Geisha is the most prized cultivar in the specialty coffee world, selling for prices well above any other coffee. But what makes this highly-valued coffee so special?
History of Geisha
First things first: geisha or gesha? This varietal of coffee gets its name from its provenance in eastern Ethiopia, near the town of Gesha, where it is believed to have originated. But over time, as it made its way around the world, the name took on a new form and now both ways of spelling are widely used. This heirloom cultivar has traveled through Tanzania, Kenya, and Costa Rica, but only started to become famous after landing in Panama in the 1960s. In 2004, Geisha arrived on the world stage by winning the top prize at the Best of Panama (BOP) competition. Since then, geisha has fetched the highest of coffee prices - often selling at over $100 per pound, and makes routine appearances at the high levels of brewing and barista competitions.
What Makes Geisha Different?
Originally selected because of its resistance to certain forms of coffee leaf rust, or roya, this low-yielding plant is now prized for other characteristics in the cup. It is renowned for its quality, specifically relating to its sweetness, acidity, and floral tones. The geisha plant itself has some features that make it distinct and identifiable apart from other coffee trees. It has a tall stature, and is characterized by its elongated leaves, oval structure of the bean and the strong perfumed floral scent of the blossoms.
Nossa Familia’s Director of Coffee, Rob Hoos, says that geisha is so popular in specialty coffee because “it has a flavor profile that fulfills the sought-after flavor profile for people who work in and are heavily engaged in specialty coffee: sweet, bright, tea-like, and floral.” Indeed, expert cuppers often describe the notes of geisha with a feast of the finest fruits, such as papaya, guava, citrus, berries, mango, and pineapple. Other common flavor notes include bergamot or Earl Grey, citrus peel, coffee cherry, honey, floral, and honeysuckle.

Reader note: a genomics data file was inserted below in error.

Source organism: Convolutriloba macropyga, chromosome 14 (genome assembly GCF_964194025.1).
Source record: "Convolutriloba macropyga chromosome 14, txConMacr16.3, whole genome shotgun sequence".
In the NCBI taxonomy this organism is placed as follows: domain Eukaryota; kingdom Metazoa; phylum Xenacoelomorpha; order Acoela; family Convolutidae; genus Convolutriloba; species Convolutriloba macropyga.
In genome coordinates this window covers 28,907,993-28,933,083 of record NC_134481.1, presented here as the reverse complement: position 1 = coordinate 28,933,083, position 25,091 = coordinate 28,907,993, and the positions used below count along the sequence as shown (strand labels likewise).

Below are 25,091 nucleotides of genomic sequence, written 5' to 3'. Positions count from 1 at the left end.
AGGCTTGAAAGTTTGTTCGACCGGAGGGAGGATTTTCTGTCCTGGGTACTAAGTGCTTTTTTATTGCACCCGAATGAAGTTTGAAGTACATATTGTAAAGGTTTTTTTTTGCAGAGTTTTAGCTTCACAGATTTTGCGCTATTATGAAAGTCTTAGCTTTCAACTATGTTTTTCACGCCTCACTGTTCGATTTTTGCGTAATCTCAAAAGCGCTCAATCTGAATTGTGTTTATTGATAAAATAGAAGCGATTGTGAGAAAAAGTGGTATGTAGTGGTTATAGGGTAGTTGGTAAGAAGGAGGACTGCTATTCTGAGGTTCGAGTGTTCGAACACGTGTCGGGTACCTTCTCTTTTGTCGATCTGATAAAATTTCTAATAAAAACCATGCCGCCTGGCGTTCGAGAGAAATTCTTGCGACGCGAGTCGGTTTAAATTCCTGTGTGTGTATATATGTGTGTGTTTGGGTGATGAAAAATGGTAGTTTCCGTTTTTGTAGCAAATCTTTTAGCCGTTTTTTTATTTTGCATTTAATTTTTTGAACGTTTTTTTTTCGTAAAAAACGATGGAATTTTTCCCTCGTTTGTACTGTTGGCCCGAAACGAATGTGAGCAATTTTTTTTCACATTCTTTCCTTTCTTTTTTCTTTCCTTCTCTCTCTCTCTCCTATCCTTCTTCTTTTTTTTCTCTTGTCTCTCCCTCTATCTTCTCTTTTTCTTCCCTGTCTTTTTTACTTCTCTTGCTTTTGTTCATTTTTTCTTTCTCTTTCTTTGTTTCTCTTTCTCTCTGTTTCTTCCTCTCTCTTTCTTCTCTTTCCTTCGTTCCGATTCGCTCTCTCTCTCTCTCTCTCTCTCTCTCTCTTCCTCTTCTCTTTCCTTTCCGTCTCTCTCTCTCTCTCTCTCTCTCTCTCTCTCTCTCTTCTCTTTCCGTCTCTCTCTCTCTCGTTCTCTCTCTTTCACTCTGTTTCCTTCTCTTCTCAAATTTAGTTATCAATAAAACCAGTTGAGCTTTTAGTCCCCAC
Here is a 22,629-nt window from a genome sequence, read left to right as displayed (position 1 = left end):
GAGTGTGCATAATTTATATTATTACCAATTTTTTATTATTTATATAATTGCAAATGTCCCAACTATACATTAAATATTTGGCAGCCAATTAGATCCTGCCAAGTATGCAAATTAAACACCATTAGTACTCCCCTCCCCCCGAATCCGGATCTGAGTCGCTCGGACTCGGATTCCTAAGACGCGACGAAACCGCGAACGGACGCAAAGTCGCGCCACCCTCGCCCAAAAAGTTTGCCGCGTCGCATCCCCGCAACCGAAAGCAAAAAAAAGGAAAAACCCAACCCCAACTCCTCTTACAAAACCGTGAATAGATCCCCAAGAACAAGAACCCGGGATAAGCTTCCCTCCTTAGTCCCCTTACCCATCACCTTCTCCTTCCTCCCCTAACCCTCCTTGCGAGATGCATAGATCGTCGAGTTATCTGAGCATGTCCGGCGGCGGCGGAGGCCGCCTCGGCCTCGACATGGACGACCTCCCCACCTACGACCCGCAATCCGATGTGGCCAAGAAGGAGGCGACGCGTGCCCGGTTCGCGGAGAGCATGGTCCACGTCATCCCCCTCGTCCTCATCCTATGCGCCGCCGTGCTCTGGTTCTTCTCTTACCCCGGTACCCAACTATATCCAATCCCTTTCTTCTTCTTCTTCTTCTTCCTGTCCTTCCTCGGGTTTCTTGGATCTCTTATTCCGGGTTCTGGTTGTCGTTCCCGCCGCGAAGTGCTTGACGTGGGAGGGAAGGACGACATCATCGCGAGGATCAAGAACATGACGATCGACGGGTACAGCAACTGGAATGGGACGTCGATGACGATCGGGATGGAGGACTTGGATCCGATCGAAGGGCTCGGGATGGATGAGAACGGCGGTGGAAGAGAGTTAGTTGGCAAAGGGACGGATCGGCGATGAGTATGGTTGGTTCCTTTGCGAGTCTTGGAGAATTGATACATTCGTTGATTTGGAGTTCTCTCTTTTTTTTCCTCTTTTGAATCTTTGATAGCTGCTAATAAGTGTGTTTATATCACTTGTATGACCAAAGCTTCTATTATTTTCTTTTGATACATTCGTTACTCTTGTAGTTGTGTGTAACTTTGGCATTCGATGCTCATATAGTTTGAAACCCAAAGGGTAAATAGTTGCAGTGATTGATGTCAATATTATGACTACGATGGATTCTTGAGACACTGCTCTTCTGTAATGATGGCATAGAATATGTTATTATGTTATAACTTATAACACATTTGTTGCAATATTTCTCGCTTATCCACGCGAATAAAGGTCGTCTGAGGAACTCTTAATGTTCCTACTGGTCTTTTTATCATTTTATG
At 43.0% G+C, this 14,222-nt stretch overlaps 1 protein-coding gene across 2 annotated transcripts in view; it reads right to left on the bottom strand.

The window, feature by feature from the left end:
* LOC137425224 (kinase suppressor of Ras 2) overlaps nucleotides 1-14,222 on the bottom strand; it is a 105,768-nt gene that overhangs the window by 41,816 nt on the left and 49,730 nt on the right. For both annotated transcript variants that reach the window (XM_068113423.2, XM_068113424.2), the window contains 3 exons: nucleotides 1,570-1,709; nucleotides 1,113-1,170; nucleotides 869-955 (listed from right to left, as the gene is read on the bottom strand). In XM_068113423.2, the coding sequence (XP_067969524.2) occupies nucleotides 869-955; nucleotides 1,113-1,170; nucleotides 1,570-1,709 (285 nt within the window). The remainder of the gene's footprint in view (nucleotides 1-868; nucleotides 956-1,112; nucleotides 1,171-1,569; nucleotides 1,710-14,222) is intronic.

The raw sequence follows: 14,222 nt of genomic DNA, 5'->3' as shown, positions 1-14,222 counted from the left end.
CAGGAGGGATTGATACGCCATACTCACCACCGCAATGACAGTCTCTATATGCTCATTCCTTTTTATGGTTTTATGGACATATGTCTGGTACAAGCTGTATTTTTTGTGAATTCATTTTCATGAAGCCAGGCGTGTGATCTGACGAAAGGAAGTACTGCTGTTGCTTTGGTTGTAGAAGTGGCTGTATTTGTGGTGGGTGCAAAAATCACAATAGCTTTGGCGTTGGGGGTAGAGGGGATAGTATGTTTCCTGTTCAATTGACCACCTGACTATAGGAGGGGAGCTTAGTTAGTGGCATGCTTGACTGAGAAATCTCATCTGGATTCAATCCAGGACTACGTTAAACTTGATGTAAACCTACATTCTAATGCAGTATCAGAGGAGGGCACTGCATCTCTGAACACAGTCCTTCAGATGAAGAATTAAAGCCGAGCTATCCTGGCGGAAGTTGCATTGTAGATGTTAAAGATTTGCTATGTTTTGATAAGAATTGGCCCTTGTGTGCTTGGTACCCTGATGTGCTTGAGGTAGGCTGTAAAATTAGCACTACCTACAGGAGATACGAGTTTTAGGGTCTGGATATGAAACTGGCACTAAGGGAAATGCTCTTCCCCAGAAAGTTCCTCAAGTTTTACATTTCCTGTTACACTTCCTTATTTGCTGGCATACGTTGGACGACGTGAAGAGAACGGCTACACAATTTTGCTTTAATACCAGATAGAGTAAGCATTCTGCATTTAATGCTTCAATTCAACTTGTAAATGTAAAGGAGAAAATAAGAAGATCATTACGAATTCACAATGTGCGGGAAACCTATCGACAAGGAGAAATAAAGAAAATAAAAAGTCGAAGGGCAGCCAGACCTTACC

Giorgio Bressani, a fifth-generation coffee farmer at Finca San Jeronimo Miramar, draws parallels between good coffee and other fine foods: “Finding differences amongst different, similar wines can be difficult for someone getting acquainted with the art. It’s the same with chocolate and coffee! Geisha is just like that bold difference in a special wine that makes it stand out, with the coincidence that it is just a super pleasant taste! A symphony of flowers, citrus acidity and sweetness.” He also notes that it is often a struggle for a farm to present itself to specialty roasters, and geisha cultivar helped open the door to the specialty realm for their farm.
What’s the story behind Nossa Familia Coffee’s Geisha?
At Nossa Familia, we have sold geisha coffees from both Colombia and Guatemala. This year, our geisha comes from Finca San Jeronimo Miramar in the Atitlán region of Guatemala. The geisha seed was a gift to the farm from a world-famous coffee researcher who visited several times and was impressed by their good work. He gave the geisha seed to the farm administrator and told him to plant it on a special spot since it was a very special bean. They planted it high on the slopes of the Atitlán Volcano, at 1500 MASL, on the El Ensayo lot, which means “Trial.” Giorgio says they believe their geisha has a fuller body and sweeter finish than most geishas they have tried. It has notes of cascara (coffee cherry), flowers and honey.